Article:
While finally feeling safe after so many years is a huge relief, Maria has a new foe to battle. Loneliness. Isolated by language and as a solo mother to three children, Maria feels very alone. She is also very worried for her mother, as now that Maria has disappeared, the guerrillas have redirected their threats towards her, asking where Maria and Gabriela are. “This is what keeps me up at night, worrying for my mother” says Maria.
I ask Maria what she wants for herself now that she is in New Zealand and has more opportunities, and she replies that her focus is absolutely on her children. “Gabriela would like to be a paediatrician, and I will do everything I can to help make that happen for her” says Maria. When I press further on what she herself would like to do, Maria says she is interested in becoming a social worker, or working in human resources.
A few days before I met with Maria, a historic peace deal was signed between the Colombian Government and the guerrilla group threatnening Maria's family. Maria is unimpressed. “It is all talk talk talk. Things are getting worse in Colombia, with unemployment and the violence. They want to disarm the guerrillas and move them into politics. This is crazy. The politicians are shielded from the problems, and if anyone wants to say anything, they are scared for their lives and for their families. The guerrillas have forced people off their farms and they have had to go to the city. In the city there are gangs that roam and claim ‘vaccinations’, a payment so they do not kill your family. It is not good. And none of this comes to light, it stays beneath the surface” says Maria.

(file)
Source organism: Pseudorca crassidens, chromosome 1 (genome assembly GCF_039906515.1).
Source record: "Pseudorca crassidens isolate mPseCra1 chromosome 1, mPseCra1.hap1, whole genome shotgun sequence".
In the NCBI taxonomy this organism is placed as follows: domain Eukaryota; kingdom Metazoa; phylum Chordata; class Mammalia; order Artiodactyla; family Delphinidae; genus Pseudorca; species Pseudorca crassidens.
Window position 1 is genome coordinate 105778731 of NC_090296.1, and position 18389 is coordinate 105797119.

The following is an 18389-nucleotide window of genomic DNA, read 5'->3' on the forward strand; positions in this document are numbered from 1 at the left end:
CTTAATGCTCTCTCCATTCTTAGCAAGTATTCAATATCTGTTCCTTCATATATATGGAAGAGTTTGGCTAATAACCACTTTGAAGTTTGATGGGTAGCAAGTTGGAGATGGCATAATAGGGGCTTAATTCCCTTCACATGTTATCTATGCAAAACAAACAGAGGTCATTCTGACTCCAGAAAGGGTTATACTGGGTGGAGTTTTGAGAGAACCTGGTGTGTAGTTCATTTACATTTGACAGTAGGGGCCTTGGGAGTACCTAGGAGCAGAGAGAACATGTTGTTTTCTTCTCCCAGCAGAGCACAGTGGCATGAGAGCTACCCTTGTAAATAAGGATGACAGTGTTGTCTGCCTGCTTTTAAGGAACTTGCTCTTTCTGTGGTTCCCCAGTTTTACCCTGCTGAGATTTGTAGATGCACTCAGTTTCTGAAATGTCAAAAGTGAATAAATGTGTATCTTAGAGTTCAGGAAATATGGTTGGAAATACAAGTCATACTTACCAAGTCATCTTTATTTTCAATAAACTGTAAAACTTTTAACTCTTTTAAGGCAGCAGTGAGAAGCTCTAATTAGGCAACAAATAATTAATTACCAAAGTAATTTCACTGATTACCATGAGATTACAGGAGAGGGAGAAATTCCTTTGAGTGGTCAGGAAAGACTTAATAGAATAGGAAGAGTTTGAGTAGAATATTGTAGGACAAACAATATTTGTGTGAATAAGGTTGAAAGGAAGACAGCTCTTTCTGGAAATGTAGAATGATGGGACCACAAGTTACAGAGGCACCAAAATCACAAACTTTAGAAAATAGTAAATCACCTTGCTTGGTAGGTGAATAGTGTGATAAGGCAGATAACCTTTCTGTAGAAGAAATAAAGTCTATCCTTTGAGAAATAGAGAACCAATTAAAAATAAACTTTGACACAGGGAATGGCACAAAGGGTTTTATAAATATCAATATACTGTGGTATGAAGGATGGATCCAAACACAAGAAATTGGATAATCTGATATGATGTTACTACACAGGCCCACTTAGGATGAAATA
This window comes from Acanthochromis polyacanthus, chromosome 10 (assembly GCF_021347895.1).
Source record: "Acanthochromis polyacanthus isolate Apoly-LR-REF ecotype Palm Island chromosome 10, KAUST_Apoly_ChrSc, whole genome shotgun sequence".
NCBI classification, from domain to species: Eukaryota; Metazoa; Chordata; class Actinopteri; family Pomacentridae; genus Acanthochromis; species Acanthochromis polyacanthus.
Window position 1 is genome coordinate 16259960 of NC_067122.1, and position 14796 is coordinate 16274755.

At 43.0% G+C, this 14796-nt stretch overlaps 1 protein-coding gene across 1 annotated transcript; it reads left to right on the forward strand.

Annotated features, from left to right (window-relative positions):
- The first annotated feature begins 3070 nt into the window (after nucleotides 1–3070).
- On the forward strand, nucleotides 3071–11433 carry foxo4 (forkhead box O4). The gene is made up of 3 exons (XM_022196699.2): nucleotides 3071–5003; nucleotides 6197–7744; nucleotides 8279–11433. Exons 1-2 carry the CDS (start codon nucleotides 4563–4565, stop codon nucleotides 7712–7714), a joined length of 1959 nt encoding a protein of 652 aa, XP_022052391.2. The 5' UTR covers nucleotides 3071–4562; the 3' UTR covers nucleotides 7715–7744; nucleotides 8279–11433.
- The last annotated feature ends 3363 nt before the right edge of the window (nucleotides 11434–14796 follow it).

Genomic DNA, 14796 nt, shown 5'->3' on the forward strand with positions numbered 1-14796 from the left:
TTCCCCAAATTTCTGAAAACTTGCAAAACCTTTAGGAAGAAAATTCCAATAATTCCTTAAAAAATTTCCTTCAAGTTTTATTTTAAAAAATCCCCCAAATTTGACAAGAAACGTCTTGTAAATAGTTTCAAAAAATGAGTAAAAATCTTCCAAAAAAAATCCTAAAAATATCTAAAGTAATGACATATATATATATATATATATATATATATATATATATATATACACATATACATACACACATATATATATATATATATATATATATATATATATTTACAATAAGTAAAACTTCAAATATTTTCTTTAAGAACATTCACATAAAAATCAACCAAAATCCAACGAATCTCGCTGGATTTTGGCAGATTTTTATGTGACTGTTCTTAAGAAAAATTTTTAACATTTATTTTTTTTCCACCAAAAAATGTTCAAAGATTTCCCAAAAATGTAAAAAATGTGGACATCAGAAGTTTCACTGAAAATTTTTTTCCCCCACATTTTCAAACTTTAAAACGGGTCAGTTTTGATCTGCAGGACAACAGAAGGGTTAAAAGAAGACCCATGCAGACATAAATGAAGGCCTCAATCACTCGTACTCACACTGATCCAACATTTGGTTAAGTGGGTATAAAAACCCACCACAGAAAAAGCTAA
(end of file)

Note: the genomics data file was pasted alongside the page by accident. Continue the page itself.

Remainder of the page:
Maria is happy to be here, but she misses the food in Colombia, the community and, of course, her mother. When she tells me about her daughters Natalia and Laura being born in Ecuador, she is animated. “It was so fast! Natalia was born in a taxi and Laura was born at home. Their father, he is from Ecuador, was with me and it was a bit scary but, looking back now and thinking about it, it was nice as well. It was a nice thing and it is a nice memory.” After everything we have talked about, we are suddenly just two mothers sharing birth stories.
*All names have been changed.
■ Remember former refugees are ordinary people who have faced extraordinary circumstances. They have escaped and survived persecution and conflict and, once here, may need time to process and work through the trauma they’ve experienced.
■ Reaching out and offering a friendly welcome helps new arrivals become part of the community and is one of the most valuable things you can do.
■ You can also volunteer with the Red Cross and help support a new family resettle (see redcross.org.nz). Donations of small household goods that will help turn houses into homes are always welcomed and can be made at any New Zealand Red Cross Shop or through the New Zealand Red Cross website.
■ A key part of the resettlement process and helping people heal is employment. Giving someone from a refugee background a job makes a huge difference and can be organised through the Red Cross’s Pathways to Employment programme.
To learn more about the current international refugee crisis, check out the UNHCR website (unhcr.org). To learn more about former refugees in New Zealand, see the New Zealand Red Cross website (redcross.org.nz).
Catherine Tafto knows just how lucky she is to be raising her three boys with her husband in the safe New Zealand countryside, and is incredibly grateful to Maria for sharing with her and to the New Zealand Red Cross for arranging it.